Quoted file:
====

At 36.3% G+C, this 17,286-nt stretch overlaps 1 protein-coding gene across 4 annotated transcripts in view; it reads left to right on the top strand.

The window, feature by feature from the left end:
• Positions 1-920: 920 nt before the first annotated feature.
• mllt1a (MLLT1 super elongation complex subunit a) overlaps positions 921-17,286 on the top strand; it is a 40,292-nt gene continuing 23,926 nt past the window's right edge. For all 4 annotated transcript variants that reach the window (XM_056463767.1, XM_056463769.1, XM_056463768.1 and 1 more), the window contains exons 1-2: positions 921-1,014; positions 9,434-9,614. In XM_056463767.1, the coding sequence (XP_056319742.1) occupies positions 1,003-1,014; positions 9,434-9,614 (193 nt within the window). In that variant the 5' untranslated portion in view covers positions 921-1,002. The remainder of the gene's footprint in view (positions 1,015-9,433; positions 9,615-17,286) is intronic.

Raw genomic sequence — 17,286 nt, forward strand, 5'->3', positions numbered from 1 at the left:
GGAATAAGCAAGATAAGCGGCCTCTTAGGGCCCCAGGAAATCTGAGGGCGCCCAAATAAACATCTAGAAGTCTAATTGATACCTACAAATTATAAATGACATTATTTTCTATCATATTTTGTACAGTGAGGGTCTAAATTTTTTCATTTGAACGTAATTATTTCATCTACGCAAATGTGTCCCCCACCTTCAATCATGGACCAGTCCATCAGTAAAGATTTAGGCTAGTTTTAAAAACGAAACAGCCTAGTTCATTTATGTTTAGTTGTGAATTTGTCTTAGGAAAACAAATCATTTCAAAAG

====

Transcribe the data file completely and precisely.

At 36.3% G+C, this 17,286-nt stretch overlaps 1 protein-coding gene across 4 annotated transcripts in view; it reads left to right on the top strand.

The window, feature by feature from the left end:
• Positions 1-920: 920 nt before the first annotated feature.
• mllt1a (MLLT1 super elongation complex subunit a) overlaps positions 921-17,286 on the top strand; it is a 40,292-nt gene continuing 23,926 nt past the window's right edge. For all 4 annotated transcript variants that reach the window (XM_056463767.1, XM_056463769.1, XM_056463768.1 and 1 more), the window contains exons 1-2: positions 921-1,014; positions 9,434-9,614. In XM_056463767.1, the coding sequence (XP_056319742.1) occupies positions 1,003-1,014; positions 9,434-9,614 (193 nt within the window). In that variant the 5' untranslated portion in view covers positions 921-1,002. The remainder of the gene's footprint in view (positions 1,015-9,433; positions 9,615-17,286) is intronic.

Raw genomic sequence — 17,286 nt, forward strand, 5'->3', positions numbered from 1 at the left:
GGAATAAGCAAGATAAGCGGCCTCTTAGGGCCCCAGGAAATCTGAGGGCGCCCAAATAAACATCTAGAAGTCTAATTGATACCTACAAATTATAAATGACATTATTTTCTATCATATTTTGTACAGTGAGGGTCTAAATTTTTTCATTTGAACGTAATTATTTCATCTACGCAAATGTGTCCCCCACCTTCAATCATGGACCAGTCCATCAGTAAAGATTTAGGCTAGTTTTAAAAACGAAACAGCCTAGTTCATTTATGTTTAGTTGTGAATTTGTCTTAGGAAAACAAATCATTTCAAAAG